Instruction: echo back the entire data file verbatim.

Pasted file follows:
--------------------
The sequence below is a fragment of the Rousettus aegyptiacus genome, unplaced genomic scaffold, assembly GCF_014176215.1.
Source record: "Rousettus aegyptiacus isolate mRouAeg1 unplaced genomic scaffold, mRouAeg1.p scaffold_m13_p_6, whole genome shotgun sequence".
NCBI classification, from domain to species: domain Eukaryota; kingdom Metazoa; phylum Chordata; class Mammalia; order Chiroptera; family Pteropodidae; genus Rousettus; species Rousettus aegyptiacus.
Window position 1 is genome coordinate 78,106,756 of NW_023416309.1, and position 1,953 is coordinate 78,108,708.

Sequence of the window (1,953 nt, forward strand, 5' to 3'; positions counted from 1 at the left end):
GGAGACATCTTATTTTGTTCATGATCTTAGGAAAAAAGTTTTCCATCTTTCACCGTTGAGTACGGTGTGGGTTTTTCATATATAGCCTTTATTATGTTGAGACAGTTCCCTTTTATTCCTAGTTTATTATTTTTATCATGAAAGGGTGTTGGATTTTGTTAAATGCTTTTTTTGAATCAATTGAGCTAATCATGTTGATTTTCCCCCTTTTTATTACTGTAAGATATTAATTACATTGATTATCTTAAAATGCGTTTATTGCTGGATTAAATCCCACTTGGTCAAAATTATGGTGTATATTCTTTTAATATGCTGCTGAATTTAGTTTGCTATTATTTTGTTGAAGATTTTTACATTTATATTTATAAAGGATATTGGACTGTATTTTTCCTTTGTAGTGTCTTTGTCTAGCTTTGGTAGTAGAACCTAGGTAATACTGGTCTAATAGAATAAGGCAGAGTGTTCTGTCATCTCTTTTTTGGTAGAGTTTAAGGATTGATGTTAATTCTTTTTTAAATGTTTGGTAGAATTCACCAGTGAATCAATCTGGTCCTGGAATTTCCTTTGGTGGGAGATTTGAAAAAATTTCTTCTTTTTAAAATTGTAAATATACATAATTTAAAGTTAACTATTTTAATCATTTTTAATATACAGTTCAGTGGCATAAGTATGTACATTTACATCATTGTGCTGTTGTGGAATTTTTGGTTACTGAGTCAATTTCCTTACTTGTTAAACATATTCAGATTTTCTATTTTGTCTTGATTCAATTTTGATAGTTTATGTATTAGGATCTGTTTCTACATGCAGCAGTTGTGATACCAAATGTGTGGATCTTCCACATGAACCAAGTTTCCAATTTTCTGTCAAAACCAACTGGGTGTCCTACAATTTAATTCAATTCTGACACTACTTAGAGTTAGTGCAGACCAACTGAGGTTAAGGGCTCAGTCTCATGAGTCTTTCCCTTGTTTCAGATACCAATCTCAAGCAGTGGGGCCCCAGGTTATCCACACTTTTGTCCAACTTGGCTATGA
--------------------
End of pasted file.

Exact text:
The sequence below is a fragment of the Rousettus aegyptiacus genome, unplaced genomic scaffold, assembly GCF_014176215.1.
Source record: "Rousettus aegyptiacus isolate mRouAeg1 unplaced genomic scaffold, mRouAeg1.p scaffold_m13_p_6, whole genome shotgun sequence".
NCBI classification, from domain to species: domain Eukaryota; kingdom Metazoa; phylum Chordata; class Mammalia; order Chiroptera; family Pteropodidae; genus Rousettus; species Rousettus aegyptiacus.
Window position 1 is genome coordinate 78,106,756 of NW_023416309.1, and position 1,953 is coordinate 78,108,708.

Sequence of the window (1,953 nt, forward strand, 5' to 3'; positions counted from 1 at the left end):
GGAGACATCTTATTTTGTTCATGATCTTAGGAAAAAAGTTTTCCATCTTTCACCGTTGAGTACGGTGTGGGTTTTTCATATATAGCCTTTATTATGTTGAGACAGTTCCCTTTTATTCCTAGTTTATTATTTTTATCATGAAAGGGTGTTGGATTTTGTTAAATGCTTTTTTTGAATCAATTGAGCTAATCATGTTGATTTTCCCCCTTTTTATTACTGTAAGATATTAATTACATTGATTATCTTAAAATGCGTTTATTGCTGGATTAAATCCCACTTGGTCAAAATTATGGTGTATATTCTTTTAATATGCTGCTGAATTTAGTTTGCTATTATTTTGTTGAAGATTTTTACATTTATATTTATAAAGGATATTGGACTGTATTTTTCCTTTGTAGTGTCTTTGTCTAGCTTTGGTAGTAGAACCTAGGTAATACTGGTCTAATAGAATAAGGCAGAGTGTTCTGTCATCTCTTTTTTGGTAGAGTTTAAGGATTGATGTTAATTCTTTTTTAAATGTTTGGTAGAATTCACCAGTGAATCAATCTGGTCCTGGAATTTCCTTTGGTGGGAGATTTGAAAAAATTTCTTCTTTTTAAAATTGTAAATATACATAATTTAAAGTTAACTATTTTAATCATTTTTAATATACAGTTCAGTGGCATAAGTATGTACATTTACATCATTGTGCTGTTGTGGAATTTTTGGTTACTGAGTCAATTTCCTTACTTGTTAAACATATTCAGATTTTCTATTTTGTCTTGATTCAATTTTGATAGTTTATGTATTAGGATCTGTTTCTACATGCAGCAGTTGTGATACCAAATGTGTGGATCTTCCACATGAACCAAGTTTCCAATTTTCTGTCAAAACCAACTGGGTGTCCTACAATTTAATTCAATTCTGACACTACTTAGAGTTAGTGCAGACCAACTGAGGTTAAGGGCTCAGTCTCATGAGTCTTTCCCTTGTTTCAGATACCAATCTCAAGCAGTGGGGCCCCAGGTTATCCACACTTTTGTCCAACTTGGCTATGA